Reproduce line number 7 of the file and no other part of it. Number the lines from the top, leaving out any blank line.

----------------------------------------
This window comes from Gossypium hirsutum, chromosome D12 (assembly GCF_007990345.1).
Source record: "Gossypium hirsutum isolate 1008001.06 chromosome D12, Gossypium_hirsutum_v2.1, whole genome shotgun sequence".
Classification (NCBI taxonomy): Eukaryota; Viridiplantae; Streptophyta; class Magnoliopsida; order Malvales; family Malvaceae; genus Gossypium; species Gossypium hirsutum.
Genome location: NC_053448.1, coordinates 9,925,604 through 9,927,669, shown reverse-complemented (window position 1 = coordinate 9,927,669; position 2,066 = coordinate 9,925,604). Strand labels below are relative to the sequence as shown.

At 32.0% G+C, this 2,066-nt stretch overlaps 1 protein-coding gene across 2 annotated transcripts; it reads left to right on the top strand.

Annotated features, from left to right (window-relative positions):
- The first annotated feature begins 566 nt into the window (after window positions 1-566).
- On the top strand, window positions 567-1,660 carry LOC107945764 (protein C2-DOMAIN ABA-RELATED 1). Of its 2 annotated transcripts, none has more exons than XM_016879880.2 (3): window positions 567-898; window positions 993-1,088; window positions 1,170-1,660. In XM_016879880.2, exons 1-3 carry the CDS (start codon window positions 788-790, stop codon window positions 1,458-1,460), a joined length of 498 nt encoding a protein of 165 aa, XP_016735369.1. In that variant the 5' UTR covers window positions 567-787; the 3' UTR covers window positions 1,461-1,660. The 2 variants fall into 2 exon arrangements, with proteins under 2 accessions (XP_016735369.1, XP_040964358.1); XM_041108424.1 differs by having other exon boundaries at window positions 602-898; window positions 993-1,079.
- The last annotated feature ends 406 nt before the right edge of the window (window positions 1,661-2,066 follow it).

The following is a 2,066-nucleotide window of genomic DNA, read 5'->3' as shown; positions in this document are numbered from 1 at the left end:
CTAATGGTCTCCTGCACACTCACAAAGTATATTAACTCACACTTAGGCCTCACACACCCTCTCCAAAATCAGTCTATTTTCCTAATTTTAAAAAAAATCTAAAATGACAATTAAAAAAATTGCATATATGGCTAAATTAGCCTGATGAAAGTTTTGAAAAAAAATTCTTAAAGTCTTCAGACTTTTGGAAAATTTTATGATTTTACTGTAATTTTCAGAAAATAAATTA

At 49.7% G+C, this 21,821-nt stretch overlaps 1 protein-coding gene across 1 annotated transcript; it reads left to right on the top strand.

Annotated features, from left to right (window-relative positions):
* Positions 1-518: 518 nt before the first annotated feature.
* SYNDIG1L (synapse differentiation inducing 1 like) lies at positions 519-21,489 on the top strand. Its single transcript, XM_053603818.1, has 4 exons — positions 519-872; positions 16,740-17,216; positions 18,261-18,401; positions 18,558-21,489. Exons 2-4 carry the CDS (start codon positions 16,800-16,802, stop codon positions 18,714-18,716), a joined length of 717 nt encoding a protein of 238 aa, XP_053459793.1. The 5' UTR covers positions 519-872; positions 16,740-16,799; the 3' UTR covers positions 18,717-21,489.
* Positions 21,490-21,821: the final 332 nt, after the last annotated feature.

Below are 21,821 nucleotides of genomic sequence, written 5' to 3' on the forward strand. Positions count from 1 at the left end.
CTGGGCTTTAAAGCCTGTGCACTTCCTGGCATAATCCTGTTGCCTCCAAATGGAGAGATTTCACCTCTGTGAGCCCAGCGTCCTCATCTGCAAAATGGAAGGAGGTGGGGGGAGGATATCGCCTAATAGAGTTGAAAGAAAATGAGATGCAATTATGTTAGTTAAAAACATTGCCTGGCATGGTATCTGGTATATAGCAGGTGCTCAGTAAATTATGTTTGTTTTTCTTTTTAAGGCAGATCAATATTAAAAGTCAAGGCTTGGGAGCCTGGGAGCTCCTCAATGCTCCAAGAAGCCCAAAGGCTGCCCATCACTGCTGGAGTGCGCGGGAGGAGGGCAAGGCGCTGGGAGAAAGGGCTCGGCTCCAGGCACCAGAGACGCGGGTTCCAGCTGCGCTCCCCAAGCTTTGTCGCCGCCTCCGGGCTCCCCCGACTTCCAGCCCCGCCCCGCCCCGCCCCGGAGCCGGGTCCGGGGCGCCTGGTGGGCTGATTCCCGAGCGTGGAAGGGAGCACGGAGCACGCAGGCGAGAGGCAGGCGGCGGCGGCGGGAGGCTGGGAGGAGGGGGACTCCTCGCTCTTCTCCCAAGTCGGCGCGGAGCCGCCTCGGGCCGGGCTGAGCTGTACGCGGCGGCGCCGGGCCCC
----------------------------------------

- The first annotated feature begins 566 nt into the window (after window positions 1-566).